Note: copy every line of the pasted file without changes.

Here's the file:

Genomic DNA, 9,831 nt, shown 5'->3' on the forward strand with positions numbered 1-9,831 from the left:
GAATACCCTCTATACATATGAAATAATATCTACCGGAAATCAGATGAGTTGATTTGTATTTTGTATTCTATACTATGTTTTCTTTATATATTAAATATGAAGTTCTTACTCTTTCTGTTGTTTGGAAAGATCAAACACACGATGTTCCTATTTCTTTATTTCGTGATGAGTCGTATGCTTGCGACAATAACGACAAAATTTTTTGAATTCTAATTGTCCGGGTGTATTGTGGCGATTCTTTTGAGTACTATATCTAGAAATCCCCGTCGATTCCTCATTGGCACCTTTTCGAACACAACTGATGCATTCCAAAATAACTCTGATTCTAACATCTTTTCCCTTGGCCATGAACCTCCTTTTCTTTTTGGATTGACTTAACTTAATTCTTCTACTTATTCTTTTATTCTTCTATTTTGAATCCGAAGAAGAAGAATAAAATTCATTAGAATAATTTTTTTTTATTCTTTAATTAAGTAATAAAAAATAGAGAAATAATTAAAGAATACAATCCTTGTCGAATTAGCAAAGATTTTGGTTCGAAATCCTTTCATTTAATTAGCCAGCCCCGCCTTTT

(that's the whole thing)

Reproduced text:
Genomic DNA, 9,831 nt, shown 5'->3' on the forward strand with positions numbered 1-9,831 from the left:
GAATACCCTCTATACATATGAAATAATATCTACCGGAAATCAGATGAGTTGATTTGTATTTTGTATTCTATACTATGTTTTCTTTATATATTAAATATGAAGTTCTTACTCTTTCTGTTGTTTGGAAAGATCAAACACACGATGTTCCTATTTCTTTATTTCGTGATGAGTCGTATGCTTGCGACAATAACGACAAAATTTTTTGAATTCTAATTGTCCGGGTGTATTGTGGCGATTCTTTTGAGTACTATATCTAGAAATCCCCGTCGATTCCTCATTGGCACCTTTTCGAACACAACTGATGCATTCCAAAATAACTCTGATTCTAACATCTTTTCCCTTGGCCATGAACCTCCTTTTCTTTTTGGATTGACTTAACTTAATTCTTCTACTTATTCTTTTATTCTTCTATTTTGAATCCGAAGAAGAAGAATAAAATTCATTAGAATAATTTTTTTTTATTCTTTAATTAAGTAATAAAAAATAGAGAAATAATTAAAGAATACAATCCTTGTCGAATTAGCAAAGATTTTGGTTCGAAATCCTTTCATTTAATTAGCCAGCCCCGCCTTTT